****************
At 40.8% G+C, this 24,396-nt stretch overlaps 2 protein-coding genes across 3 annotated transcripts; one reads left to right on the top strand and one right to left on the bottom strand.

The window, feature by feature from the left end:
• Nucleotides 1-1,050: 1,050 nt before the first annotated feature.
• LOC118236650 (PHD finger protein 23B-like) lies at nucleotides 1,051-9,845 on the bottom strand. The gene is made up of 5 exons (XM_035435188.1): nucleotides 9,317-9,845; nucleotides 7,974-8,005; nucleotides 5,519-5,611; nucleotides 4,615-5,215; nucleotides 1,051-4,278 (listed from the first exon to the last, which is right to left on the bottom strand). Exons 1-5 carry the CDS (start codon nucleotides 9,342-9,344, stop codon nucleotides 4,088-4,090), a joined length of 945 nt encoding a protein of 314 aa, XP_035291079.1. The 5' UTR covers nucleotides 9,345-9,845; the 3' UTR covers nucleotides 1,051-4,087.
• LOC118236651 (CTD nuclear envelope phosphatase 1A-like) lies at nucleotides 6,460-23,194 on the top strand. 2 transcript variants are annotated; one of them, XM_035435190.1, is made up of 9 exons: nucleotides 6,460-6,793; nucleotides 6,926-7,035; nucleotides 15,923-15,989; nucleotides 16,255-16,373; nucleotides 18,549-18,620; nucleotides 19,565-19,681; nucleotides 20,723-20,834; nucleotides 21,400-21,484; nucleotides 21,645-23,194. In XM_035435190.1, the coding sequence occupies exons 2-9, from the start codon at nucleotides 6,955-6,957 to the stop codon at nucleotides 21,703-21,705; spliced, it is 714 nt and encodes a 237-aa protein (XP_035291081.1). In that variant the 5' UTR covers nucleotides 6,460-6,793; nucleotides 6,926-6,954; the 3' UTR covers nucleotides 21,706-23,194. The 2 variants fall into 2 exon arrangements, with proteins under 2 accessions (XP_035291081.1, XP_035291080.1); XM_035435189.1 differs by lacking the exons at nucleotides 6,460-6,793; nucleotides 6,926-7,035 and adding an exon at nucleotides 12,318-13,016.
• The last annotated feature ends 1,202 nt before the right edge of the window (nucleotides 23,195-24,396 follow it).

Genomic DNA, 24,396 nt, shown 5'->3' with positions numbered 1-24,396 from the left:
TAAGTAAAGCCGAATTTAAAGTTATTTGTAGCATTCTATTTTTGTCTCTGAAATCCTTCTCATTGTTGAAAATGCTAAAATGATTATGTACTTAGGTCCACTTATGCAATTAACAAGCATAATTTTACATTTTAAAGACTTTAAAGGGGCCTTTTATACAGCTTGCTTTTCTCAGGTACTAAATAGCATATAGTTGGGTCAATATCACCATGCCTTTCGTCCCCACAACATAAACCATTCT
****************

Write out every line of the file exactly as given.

At 40.8% G+C, this 24,396-nt stretch overlaps 2 protein-coding genes across 3 annotated transcripts; one reads left to right on the top strand and one right to left on the bottom strand.

The window, feature by feature from the left end:
• Nucleotides 1-1,050: 1,050 nt before the first annotated feature.
• LOC118236650 (PHD finger protein 23B-like) lies at nucleotides 1,051-9,845 on the bottom strand. The gene is made up of 5 exons (XM_035435188.1): nucleotides 9,317-9,845; nucleotides 7,974-8,005; nucleotides 5,519-5,611; nucleotides 4,615-5,215; nucleotides 1,051-4,278 (listed from the first exon to the last, which is right to left on the bottom strand). Exons 1-5 carry the CDS (start codon nucleotides 9,342-9,344, stop codon nucleotides 4,088-4,090), a joined length of 945 nt encoding a protein of 314 aa, XP_035291079.1. The 5' UTR covers nucleotides 9,345-9,845; the 3' UTR covers nucleotides 1,051-4,087.
• LOC118236651 (CTD nuclear envelope phosphatase 1A-like) lies at nucleotides 6,460-23,194 on the top strand. 2 transcript variants are annotated; one of them, XM_035435190.1, is made up of 9 exons: nucleotides 6,460-6,793; nucleotides 6,926-7,035; nucleotides 15,923-15,989; nucleotides 16,255-16,373; nucleotides 18,549-18,620; nucleotides 19,565-19,681; nucleotides 20,723-20,834; nucleotides 21,400-21,484; nucleotides 21,645-23,194. In XM_035435190.1, the coding sequence occupies exons 2-9, from the start codon at nucleotides 6,955-6,957 to the stop codon at nucleotides 21,703-21,705; spliced, it is 714 nt and encodes a 237-aa protein (XP_035291081.1). In that variant the 5' UTR covers nucleotides 6,460-6,793; nucleotides 6,926-6,954; the 3' UTR covers nucleotides 21,706-23,194. The 2 variants fall into 2 exon arrangements, with proteins under 2 accessions (XP_035291081.1, XP_035291080.1); XM_035435189.1 differs by lacking the exons at nucleotides 6,460-6,793; nucleotides 6,926-7,035 and adding an exon at nucleotides 12,318-13,016.
• The last annotated feature ends 1,202 nt before the right edge of the window (nucleotides 23,195-24,396 follow it).

Genomic DNA, 24,396 nt, shown 5'->3' with positions numbered 1-24,396 from the left:
TAAGTAAAGCCGAATTTAAAGTTATTTGTAGCATTCTATTTTTGTCTCTGAAATCCTTCTCATTGTTGAAAATGCTAAAATGATTATGTACTTAGGTCCACTTATGCAATTAACAAGCATAATTTTACATTTTAAAGACTTTAAAGGGGCCTTTTATACAGCTTGCTTTTCTCAGGTACTAAATAGCATATAGTTGGGTCAATATCACCATGCCTTTCGTCCCCACAACATAAACCATTCT